Prior to MIT CISR, Barbara was a tenured faculty member at the University of Virginia's (UVA) McIntire School of Commerce where she taught courses in data management, business analytics, and IT strategy at the undergraduate, graduate, and executive education levels. She is a two-time recipient of the UVA All-University Teaching Award (2002, 2010), which recognizes professors’ teaching excellence, particularly those who inspire and motivate students. This honor is especially meaningful to Barbara because she earned her undergraduate degree at the University of Virginia.
Since the mid-90’s, Barbara has deeply explored data warehousing, business intelligence, business analytics, and big data. Her research ranges from large-scale surveys to in-depth case studies. Four of her cases have placed in the Society for Information Management Paper Awards competition: First American Corporation (1999), Owens and Minor (2000), Continental Airlines (2004), and Sprint (2008). Barbara is a leading academic scholar, publishing in such journals as Information Systems Research; MIS Quarterly; MIS Quarterly Executive; and Journal of MIS. She has presented her work at national and international conferences to various academic and business audiences.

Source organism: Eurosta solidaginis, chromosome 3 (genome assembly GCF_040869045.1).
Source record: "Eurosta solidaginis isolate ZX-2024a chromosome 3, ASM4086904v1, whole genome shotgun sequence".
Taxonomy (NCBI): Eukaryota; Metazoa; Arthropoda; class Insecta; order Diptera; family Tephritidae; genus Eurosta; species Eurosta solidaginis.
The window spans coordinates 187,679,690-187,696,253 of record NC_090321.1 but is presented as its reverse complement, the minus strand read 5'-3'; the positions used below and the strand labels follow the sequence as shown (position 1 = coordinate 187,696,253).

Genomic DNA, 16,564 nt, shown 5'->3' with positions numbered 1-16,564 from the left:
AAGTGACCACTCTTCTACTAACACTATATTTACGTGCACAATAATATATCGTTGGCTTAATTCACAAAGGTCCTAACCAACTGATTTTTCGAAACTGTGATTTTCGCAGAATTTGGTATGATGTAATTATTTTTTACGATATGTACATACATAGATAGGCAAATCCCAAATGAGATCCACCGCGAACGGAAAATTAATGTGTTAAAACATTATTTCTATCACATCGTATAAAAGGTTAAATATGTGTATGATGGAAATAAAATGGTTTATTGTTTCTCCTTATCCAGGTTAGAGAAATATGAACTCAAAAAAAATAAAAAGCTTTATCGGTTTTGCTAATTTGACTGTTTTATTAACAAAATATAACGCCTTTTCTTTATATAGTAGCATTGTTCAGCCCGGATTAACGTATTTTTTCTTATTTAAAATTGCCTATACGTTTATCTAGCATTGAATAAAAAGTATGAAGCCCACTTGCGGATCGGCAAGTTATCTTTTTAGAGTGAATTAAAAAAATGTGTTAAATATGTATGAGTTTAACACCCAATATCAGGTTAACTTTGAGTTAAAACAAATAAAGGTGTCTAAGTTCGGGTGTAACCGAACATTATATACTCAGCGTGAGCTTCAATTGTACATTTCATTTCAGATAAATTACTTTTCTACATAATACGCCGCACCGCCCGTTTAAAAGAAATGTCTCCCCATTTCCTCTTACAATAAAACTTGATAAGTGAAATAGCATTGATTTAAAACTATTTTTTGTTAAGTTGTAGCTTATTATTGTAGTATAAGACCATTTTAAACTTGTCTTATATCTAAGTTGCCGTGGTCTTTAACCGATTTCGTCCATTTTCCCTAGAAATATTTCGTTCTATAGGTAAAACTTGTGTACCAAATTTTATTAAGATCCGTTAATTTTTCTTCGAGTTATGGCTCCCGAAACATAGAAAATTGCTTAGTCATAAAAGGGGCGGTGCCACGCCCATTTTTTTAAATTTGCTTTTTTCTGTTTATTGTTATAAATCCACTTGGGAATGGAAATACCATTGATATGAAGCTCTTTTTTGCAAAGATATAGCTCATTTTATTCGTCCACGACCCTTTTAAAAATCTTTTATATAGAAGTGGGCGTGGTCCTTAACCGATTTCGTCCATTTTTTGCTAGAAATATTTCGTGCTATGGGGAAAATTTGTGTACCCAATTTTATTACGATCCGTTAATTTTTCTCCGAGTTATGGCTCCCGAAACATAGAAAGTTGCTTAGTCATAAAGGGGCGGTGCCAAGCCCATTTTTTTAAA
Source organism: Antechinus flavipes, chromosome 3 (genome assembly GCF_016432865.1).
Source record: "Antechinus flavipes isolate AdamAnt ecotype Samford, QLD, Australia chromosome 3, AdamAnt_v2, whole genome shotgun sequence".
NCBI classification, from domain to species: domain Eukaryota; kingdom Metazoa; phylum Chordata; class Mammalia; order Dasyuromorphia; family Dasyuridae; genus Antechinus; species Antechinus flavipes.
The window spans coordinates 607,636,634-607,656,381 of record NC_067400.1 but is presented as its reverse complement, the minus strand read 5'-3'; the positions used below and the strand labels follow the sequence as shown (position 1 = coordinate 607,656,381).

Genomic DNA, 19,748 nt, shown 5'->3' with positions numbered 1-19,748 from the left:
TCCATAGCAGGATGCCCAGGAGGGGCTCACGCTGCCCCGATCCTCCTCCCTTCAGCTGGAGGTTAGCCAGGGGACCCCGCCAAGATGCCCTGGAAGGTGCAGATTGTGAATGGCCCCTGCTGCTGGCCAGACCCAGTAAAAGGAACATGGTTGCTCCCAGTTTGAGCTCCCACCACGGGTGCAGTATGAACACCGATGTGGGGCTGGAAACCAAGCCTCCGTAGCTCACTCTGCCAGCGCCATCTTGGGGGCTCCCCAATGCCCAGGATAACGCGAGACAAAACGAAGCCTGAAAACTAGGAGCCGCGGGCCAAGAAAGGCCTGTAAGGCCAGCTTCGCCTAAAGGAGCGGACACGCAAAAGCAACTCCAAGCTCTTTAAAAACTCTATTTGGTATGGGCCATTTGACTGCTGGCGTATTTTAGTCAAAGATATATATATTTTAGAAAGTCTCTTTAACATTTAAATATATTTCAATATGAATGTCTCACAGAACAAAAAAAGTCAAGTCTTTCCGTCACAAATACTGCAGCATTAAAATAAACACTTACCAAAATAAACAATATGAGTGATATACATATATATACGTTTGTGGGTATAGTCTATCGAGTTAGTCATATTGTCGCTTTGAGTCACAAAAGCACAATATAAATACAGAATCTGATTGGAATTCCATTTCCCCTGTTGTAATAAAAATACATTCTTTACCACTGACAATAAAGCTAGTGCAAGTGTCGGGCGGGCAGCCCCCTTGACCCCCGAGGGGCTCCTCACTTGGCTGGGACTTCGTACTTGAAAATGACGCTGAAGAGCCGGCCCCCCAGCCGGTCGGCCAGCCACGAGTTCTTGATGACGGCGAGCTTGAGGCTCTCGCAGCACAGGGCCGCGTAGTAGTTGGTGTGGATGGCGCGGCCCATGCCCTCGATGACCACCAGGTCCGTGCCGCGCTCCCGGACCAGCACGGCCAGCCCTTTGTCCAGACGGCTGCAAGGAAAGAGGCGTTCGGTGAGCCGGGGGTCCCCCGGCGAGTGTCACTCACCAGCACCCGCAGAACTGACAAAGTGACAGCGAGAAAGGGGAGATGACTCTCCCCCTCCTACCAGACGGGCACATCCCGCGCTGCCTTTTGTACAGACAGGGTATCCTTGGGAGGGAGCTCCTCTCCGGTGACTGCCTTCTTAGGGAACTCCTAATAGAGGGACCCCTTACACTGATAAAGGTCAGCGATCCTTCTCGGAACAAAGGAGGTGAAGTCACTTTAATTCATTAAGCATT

Wixom maintains close ties with practice. She serves as associate editor of the Business Intelligence Journal, research fellow of The Data Warehousing Institute (TDWI), and best practice judge for the TDWI annual BI Best Practices Awards. She presents annually for the Society for Information Management’s Advanced Practices Council. Wixom works closely with a variety of organizations through her leadership with the Business Intelligence Congress, an annual global forum of business and academic thought leaders who inform universities how they can best prepare the next generation BI/BA/Big Data workforce to meet market needs.
Wixom is the author of two leading systems analysis and design textbooks, published by John Wiley & Sons.
Is data monetization the new gold rush? CEOs and boards of directors think so, and they are looking to CIOs to strike it rich.
As a CIO, you know data is the lifeblood of your organization. But did you ever think of packaging up that data in a different way and creating a whole new product or service?
"No standard method or accounting procedure exists for doing so and the worth of a data point depends on factors such as its age and accuracy," said Barbara Wixom.
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